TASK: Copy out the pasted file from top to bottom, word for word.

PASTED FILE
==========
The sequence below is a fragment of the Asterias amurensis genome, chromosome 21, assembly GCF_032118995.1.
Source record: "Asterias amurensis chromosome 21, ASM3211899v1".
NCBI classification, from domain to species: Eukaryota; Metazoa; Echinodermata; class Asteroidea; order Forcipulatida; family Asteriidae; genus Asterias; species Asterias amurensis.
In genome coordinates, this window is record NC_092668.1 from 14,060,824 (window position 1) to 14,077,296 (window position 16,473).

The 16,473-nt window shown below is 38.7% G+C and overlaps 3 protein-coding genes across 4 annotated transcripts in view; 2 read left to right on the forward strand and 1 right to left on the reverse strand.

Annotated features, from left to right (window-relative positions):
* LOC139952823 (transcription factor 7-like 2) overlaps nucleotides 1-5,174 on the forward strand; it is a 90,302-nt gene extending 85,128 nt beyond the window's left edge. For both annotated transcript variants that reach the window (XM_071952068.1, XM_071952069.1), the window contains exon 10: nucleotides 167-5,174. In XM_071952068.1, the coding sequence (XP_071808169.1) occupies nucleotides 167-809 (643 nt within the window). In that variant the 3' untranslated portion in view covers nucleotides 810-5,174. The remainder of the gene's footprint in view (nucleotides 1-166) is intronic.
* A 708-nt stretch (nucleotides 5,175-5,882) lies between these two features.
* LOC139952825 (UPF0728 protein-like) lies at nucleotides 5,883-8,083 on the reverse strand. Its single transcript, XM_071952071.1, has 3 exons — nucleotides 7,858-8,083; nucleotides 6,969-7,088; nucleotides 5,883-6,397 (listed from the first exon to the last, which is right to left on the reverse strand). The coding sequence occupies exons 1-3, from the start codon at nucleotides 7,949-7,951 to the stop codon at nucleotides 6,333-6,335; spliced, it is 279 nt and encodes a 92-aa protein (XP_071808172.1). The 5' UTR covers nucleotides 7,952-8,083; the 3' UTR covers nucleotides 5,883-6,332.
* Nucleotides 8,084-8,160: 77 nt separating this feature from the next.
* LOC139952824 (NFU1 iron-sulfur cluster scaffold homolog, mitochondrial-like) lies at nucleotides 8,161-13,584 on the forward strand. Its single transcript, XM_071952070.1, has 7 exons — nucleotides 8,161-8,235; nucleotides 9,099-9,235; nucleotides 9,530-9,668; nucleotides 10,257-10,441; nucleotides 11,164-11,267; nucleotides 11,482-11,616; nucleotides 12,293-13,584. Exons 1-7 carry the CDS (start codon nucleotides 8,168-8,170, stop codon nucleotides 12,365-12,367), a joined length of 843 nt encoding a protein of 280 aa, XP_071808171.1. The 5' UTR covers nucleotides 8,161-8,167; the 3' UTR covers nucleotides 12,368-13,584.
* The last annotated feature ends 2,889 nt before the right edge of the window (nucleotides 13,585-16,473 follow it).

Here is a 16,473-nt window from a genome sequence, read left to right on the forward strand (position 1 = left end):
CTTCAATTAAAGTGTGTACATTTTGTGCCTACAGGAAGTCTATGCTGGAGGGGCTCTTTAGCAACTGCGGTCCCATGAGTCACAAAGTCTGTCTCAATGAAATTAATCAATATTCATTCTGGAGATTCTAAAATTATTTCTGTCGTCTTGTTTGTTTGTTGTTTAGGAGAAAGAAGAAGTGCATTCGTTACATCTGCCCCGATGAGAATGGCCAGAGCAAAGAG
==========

The sequence below is a fragment of the Asterias amurensis genome, chromosome 21, assembly GCF_032118995.1.
Source record: "Asterias amurensis chromosome 21, ASM3211899v1".
NCBI classification, from domain to species: Eukaryota; Metazoa; Echinodermata; class Asteroidea; order Forcipulatida; family Asteriidae; genus Asterias; species Asterias amurensis.
In genome coordinates, this window is record NC_092668.1 from 14,060,824 (window position 1) to 14,077,296 (window position 16,473).

The 16,473-nt window shown below is 38.7% G+C and overlaps 3 protein-coding genes across 4 annotated transcripts in view; 2 read left to right on the forward strand and 1 right to left on the reverse strand.

Annotated features, from left to right (window-relative positions):
* LOC139952823 (transcription factor 7-like 2) overlaps nucleotides 1-5,174 on the forward strand; it is a 90,302-nt gene extending 85,128 nt beyond the window's left edge. For both annotated transcript variants that reach the window (XM_071952068.1, XM_071952069.1), the window contains exon 10: nucleotides 167-5,174. In XM_071952068.1, the coding sequence (XP_071808169.1) occupies nucleotides 167-809 (643 nt within the window). In that variant the 3' untranslated portion in view covers nucleotides 810-5,174. The remainder of the gene's footprint in view (nucleotides 1-166) is intronic.
* A 708-nt stretch (nucleotides 5,175-5,882) lies between these two features.
* LOC139952825 (UPF0728 protein-like) lies at nucleotides 5,883-8,083 on the reverse strand. Its single transcript, XM_071952071.1, has 3 exons — nucleotides 7,858-8,083; nucleotides 6,969-7,088; nucleotides 5,883-6,397 (listed from the first exon to the last, which is right to left on the reverse strand). The coding sequence occupies exons 1-3, from the start codon at nucleotides 7,949-7,951 to the stop codon at nucleotides 6,333-6,335; spliced, it is 279 nt and encodes a 92-aa protein (XP_071808172.1). The 5' UTR covers nucleotides 7,952-8,083; the 3' UTR covers nucleotides 5,883-6,332.
* Nucleotides 8,084-8,160: 77 nt separating this feature from the next.
* LOC139952824 (NFU1 iron-sulfur cluster scaffold homolog, mitochondrial-like) lies at nucleotides 8,161-13,584 on the forward strand. Its single transcript, XM_071952070.1, has 7 exons — nucleotides 8,161-8,235; nucleotides 9,099-9,235; nucleotides 9,530-9,668; nucleotides 10,257-10,441; nucleotides 11,164-11,267; nucleotides 11,482-11,616; nucleotides 12,293-13,584. Exons 1-7 carry the CDS (start codon nucleotides 8,168-8,170, stop codon nucleotides 12,365-12,367), a joined length of 843 nt encoding a protein of 280 aa, XP_071808171.1. The 5' UTR covers nucleotides 8,161-8,167; the 3' UTR covers nucleotides 12,368-13,584.
* The last annotated feature ends 2,889 nt before the right edge of the window (nucleotides 13,585-16,473 follow it).

Here is a 16,473-nt window from a genome sequence, read left to right on the forward strand (position 1 = left end):
CTTCAATTAAAGTGTGTACATTTTGTGCCTACAGGAAGTCTATGCTGGAGGGGCTCTTTAGCAACTGCGGTCCCATGAGTCACAAAGTCTGTCTCAATGAAATTAATCAATATTCATTCTGGAGATTCTAAAATTATTTCTGTCGTCTTGTTTGTTTGTTGTTTAGGAGAAAGAAGAAGTGCATTCGTTACATCTGCCCCGATGAGAATGGCCAGAGCAAAGAG